My first source of inspiration was Amsterdam itself; walking beside the canals of that breathtakingly beautiful city, I could easily picture the setting of my new novel, House on Endless Waters. I could imagine one of the main characters, young twenty-something Sonia Blum riding her bicycle in 1941 through these same streets, near the very same sculptured buildings and magnificent trees. There she was, and just like Sonia, I could hear the commotion of the pre-creation waters storming and bubbling under the paved roads and sidewalks, in their never-ending attempt to re-flood the world.
I was seeing what Yoel Blum, the protagonist of my novel, would eventually see during his stay in this very city. It centers on Yoel who discovers what really happened to his late mother, Sonia, during World War II. Unearthing the secrets she had carefully kept from him throughout his entire life, he confronts the truth of his own origins, thus revealing Amsterdam’s dark wartime history and the underground networks which hid Jewish children away from danger — but at a horrible cost.
Through Yoel’s writerly imagination, we witness Sonia’s life as a passionate young mother in Nazi-occupied Amsterdam — the impossible choices and betrayals she experiences, her strength as a woman with a family to protect.
In order to write this novel knowing about Amsterdam was not enough. I needed to actually experience the city, to feel it from within — in addition to putting time and effort into researching the Jewish community and the harsh reality it confronted during World War II,. During the novel Yoel travels back to Amsterdam — where he was born — and I travelled there as well.
Like Yoel, I found myself a non-expensive room in a small hotel in Amsterdam’s Old South. That was the part of the city in which I intended to situate my characters, since I knew it was where many local Jews — who could afford to move out of the Old Jewish quarter east of the Amstel River — had established their homes just before the war. And exactly like Yoel, I too chose that specific hotel room, on the corner of the fourth floor, because it had a narrow balcony overlooking the backs of two rows of houses. That balcony was most helpful for Yoel and for me; the view seen from it became the setting of our stories, and one of those houses turned out — so we decided — to be the house of the two families around which our plot revolves.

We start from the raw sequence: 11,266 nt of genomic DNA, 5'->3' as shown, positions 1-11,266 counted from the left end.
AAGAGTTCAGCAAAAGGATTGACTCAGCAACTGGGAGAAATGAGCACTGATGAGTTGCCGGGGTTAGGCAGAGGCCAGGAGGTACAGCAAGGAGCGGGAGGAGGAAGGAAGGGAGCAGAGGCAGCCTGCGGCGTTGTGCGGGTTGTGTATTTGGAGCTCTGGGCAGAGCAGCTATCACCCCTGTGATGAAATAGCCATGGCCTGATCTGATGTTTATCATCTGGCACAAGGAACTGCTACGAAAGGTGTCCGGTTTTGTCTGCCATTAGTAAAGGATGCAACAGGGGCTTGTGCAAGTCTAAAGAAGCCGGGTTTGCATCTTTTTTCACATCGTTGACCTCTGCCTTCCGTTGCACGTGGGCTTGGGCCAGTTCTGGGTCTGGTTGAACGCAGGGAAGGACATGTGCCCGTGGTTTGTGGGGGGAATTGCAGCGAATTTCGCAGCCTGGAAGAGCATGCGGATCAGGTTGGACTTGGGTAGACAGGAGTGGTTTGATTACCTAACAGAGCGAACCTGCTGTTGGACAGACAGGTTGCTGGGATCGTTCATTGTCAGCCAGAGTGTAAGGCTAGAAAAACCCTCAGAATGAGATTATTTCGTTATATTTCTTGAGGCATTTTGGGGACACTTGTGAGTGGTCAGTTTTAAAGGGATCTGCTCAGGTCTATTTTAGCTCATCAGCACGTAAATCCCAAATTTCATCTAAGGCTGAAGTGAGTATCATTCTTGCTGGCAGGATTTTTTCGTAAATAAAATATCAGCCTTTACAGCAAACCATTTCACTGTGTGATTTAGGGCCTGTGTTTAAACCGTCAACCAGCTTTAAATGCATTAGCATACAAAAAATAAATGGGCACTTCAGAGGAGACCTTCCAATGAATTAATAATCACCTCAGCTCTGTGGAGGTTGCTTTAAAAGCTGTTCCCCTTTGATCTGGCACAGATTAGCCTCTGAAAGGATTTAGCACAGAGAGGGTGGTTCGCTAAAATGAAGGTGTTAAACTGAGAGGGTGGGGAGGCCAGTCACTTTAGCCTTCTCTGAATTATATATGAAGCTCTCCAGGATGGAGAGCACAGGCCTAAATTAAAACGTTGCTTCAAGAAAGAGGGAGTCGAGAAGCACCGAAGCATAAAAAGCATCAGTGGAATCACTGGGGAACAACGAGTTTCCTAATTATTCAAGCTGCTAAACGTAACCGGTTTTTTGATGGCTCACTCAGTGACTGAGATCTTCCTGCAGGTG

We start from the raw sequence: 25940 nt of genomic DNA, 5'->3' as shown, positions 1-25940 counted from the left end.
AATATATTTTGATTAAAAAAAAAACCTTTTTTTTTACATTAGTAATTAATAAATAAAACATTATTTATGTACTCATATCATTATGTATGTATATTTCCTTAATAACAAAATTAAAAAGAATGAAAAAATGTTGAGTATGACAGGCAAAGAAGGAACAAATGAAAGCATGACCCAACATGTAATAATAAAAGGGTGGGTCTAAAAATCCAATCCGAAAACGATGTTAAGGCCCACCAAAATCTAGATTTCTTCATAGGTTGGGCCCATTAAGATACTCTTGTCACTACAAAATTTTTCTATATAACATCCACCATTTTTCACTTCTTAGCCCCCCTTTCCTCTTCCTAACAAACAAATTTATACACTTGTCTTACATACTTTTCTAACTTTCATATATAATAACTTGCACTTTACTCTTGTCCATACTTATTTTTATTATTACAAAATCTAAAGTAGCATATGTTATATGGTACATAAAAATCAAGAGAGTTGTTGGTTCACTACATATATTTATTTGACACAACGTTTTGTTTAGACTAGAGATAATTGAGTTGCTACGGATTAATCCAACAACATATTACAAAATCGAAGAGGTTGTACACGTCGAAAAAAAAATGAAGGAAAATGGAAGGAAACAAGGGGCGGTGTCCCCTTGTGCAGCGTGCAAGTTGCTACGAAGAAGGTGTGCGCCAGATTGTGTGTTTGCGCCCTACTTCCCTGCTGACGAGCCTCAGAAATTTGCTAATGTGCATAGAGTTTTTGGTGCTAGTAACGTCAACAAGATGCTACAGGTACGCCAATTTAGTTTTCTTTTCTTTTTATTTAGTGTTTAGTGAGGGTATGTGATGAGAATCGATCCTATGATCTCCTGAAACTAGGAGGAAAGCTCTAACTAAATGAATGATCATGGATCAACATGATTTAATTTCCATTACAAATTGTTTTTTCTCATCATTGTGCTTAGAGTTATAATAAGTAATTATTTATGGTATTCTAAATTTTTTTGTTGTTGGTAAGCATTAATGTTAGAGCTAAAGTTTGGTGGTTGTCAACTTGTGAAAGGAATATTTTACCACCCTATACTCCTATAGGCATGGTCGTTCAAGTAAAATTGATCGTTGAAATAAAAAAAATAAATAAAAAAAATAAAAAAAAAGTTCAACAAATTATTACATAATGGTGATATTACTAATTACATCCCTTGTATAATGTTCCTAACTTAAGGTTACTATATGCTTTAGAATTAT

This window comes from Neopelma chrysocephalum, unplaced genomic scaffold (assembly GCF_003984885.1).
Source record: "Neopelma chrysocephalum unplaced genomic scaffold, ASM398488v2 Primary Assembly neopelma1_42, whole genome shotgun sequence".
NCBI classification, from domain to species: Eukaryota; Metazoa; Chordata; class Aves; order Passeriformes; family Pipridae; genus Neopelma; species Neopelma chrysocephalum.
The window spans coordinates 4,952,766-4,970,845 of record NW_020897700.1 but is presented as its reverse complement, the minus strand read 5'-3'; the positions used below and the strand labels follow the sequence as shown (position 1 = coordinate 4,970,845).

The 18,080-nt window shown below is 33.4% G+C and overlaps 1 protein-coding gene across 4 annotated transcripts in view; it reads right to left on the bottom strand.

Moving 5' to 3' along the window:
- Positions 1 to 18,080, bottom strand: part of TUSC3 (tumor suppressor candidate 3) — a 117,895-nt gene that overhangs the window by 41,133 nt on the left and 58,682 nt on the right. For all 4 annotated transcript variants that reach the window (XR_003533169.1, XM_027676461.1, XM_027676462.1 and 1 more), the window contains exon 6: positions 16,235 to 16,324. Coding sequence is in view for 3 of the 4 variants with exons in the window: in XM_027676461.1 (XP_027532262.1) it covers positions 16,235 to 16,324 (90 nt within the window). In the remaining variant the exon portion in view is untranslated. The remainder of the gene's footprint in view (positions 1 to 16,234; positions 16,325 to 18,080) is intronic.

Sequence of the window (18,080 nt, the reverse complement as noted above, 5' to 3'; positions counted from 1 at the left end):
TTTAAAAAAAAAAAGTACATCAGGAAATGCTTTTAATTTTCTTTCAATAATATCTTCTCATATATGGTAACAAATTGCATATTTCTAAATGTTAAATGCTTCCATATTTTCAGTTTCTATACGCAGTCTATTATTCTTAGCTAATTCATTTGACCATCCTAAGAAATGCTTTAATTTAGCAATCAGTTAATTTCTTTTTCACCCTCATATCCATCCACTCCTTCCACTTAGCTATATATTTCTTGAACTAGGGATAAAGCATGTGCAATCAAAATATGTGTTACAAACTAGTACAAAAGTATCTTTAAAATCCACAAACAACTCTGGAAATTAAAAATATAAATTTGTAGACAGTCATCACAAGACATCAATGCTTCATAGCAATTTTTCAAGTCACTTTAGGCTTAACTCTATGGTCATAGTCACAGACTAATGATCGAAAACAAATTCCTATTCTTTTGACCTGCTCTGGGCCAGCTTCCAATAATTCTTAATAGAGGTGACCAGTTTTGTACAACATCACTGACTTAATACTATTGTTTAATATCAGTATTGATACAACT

I spent many days walking the streets of the city, taking in the glittering canals and picturesque buildings, watching and listening, and allowing the story to reveal itself to me from amidst the sights and the sounds that surrounded me. Seeing the symbiotic attachment between the Dutch and their bicycles helped me understand what it must have meant in 1942 to be denied even your right to ride a bicycle, just because you were Jewish. Studying the flow of everyday life in Amsterdam’s schools, markets, and museums, as well as interactions in playgrounds, coffee houses, and private homes — as far as can be seen in back yards or through the big front windows that most Dutch families always leave exposed — enabled me to imagine what it was like when all this everyday life was cruelly and forcefully interrupted.
I spent many days walking the streets of the city, taking in the glittering canals and picturesque buildings, watching and listening, and allowing the story to reveal itself to me from amidst the sights and the sounds that surrounded me.
On that same street, named after a Flemish sixteenth-century musician — as are other streets in the proximity of Amsterdam’s magnificent Concert Hall— the thriving Jewish community of the 1930’s had established the Jewish Hospital, and right next to it a big, new synagogue. No one could have predicted then that the metaphoric waters would rise and chaos would prevail. Even later on, when Dutch Jews heard about what was already happening to Jews in Germany and in Poland, they were absolutely sure, as quoted, that “such things can never happen in Holland. No, not in Holland!”